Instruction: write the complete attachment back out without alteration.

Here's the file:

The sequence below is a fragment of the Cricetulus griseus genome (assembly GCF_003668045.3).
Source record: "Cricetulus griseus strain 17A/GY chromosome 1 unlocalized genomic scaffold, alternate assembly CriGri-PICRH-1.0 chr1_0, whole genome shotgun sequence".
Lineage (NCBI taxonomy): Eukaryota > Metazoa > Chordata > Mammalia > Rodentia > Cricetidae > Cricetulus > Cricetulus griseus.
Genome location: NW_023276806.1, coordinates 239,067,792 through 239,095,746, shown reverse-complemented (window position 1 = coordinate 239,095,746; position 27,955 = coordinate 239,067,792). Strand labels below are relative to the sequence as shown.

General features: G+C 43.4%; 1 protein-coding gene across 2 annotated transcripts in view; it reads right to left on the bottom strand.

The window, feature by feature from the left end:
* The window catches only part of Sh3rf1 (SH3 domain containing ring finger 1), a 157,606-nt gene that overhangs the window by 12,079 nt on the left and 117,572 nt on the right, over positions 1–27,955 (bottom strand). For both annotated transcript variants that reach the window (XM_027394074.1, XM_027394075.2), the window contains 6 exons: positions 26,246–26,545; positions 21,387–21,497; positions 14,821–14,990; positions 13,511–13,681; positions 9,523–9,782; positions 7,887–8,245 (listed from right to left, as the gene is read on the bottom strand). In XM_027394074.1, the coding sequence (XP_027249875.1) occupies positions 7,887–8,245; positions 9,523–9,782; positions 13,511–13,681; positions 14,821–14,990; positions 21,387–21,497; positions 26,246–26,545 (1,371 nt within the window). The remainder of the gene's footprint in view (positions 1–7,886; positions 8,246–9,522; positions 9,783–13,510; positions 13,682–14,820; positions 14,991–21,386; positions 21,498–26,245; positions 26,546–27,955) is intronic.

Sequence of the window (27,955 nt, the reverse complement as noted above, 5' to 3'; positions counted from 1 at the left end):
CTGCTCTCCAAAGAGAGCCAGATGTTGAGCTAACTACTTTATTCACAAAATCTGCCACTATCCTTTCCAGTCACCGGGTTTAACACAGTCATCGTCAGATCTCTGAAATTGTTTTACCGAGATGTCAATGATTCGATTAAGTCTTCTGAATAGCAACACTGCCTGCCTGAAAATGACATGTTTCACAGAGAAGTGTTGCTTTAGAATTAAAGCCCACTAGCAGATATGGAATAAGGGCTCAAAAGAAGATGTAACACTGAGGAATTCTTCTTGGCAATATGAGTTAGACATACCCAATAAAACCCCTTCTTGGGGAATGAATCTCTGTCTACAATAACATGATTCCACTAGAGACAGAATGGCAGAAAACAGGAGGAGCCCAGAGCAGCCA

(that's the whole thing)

The sequence below is a fragment of the Cricetulus griseus genome (assembly GCF_003668045.3).
Source record: "Cricetulus griseus strain 17A/GY chromosome 1 unlocalized genomic scaffold, alternate assembly CriGri-PICRH-1.0 chr1_0, whole genome shotgun sequence".
Lineage (NCBI taxonomy): Eukaryota > Metazoa > Chordata > Mammalia > Rodentia > Cricetidae > Cricetulus > Cricetulus griseus.
Genome location: NW_023276806.1, coordinates 239,067,792 through 239,095,746, shown reverse-complemented (window position 1 = coordinate 239,095,746; position 27,955 = coordinate 239,067,792). Strand labels below are relative to the sequence as shown.

General features: G+C 43.4%; 1 protein-coding gene across 2 annotated transcripts in view; it reads right to left on the bottom strand.

The window, feature by feature from the left end:
* The window catches only part of Sh3rf1 (SH3 domain containing ring finger 1), a 157,606-nt gene that overhangs the window by 12,079 nt on the left and 117,572 nt on the right, over positions 1–27,955 (bottom strand). For both annotated transcript variants that reach the window (XM_027394074.1, XM_027394075.2), the window contains 6 exons: positions 26,246–26,545; positions 21,387–21,497; positions 14,821–14,990; positions 13,511–13,681; positions 9,523–9,782; positions 7,887–8,245 (listed from right to left, as the gene is read on the bottom strand). In XM_027394074.1, the coding sequence (XP_027249875.1) occupies positions 7,887–8,245; positions 9,523–9,782; positions 13,511–13,681; positions 14,821–14,990; positions 21,387–21,497; positions 26,246–26,545 (1,371 nt within the window). The remainder of the gene's footprint in view (positions 1–7,886; positions 8,246–9,522; positions 9,783–13,510; positions 13,682–14,820; positions 14,991–21,386; positions 21,498–26,245; positions 26,546–27,955) is intronic.

Sequence of the window (27,955 nt, the reverse complement as noted above, 5' to 3'; positions counted from 1 at the left end):
CTGCTCTCCAAAGAGAGCCAGATGTTGAGCTAACTACTTTATTCACAAAATCTGCCACTATCCTTTCCAGTCACCGGGTTTAACACAGTCATCGTCAGATCTCTGAAATTGTTTTACCGAGATGTCAATGATTCGATTAAGTCTTCTGAATAGCAACACTGCCTGCCTGAAAATGACATGTTTCACAGAGAAGTGTTGCTTTAGAATTAAAGCCCACTAGCAGATATGGAATAAGGGCTCAAAAGAAGATGTAACACTGAGGAATTCTTCTTGGCAATATGAGTTAGACATACCCAATAAAACCCCTTCTTGGGGAATGAATCTCTGTCTACAATAACATGATTCCACTAGAGACAGAATGGCAGAAAACAGGAGGAGCCCAGAGCAGCCA